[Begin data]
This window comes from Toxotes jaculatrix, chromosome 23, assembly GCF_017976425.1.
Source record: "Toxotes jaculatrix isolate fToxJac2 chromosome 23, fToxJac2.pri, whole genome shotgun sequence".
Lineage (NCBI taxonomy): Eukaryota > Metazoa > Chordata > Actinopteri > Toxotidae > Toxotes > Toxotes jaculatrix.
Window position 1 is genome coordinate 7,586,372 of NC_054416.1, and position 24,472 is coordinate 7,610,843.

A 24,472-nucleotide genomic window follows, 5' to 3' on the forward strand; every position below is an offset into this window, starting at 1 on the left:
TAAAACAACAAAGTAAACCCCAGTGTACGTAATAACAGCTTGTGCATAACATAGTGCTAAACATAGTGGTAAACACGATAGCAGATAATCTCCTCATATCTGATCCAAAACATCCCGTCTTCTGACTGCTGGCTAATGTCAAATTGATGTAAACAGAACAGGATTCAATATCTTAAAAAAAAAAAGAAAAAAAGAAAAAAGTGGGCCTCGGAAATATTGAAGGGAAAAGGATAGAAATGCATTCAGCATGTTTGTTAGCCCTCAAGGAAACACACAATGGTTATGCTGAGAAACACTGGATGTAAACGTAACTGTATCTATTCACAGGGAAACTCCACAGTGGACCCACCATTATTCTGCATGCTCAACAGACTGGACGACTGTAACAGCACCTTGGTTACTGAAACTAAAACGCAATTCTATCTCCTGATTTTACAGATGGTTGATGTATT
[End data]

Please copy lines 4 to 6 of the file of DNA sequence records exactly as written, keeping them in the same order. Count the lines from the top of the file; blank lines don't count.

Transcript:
Window position 1 is genome coordinate 7,586,372 of NC_054416.1, and position 24,472 is coordinate 7,610,843.

A 24,472-nucleotide genomic window follows, 5' to 3' on the forward strand; every position below is an offset into this window, starting at 1 on the left:
TAAAACAACAAAGTAAACCCCAGTGTACGTAATAACAGCTTGTGCATAACATAGTGCTAAACATAGTGGTAAACACGATAGCAGATAATCTCCTCATATCTGATCCAAAACATCCCGTCTTCTGACTGCTGGCTAATGTCAAATTGATGTAAACAGAACAGGATTCAATATCTTAAAAAAAAAAAGAAAAAAAGAAAAAAGTGGGCCTCGGAAATATTGAAGGGAAAAGGATAGAAATGCATTCAGCATGTTTGTTAGCCCTCAAGGAAACACACAATGGTTATGCTGAGAAACACTGGATGTAAACGTAACTGTATCTATTCACAGGGAAACTCCACAGTGGACCCACCATTATTCTGCATGCTCAACAGACTGGACGACTGTAACAGCACCTTGGTTACTGAAACTAAAACGCAATTCTATCTCCTGATTTTACAGATGGTTGATGTATT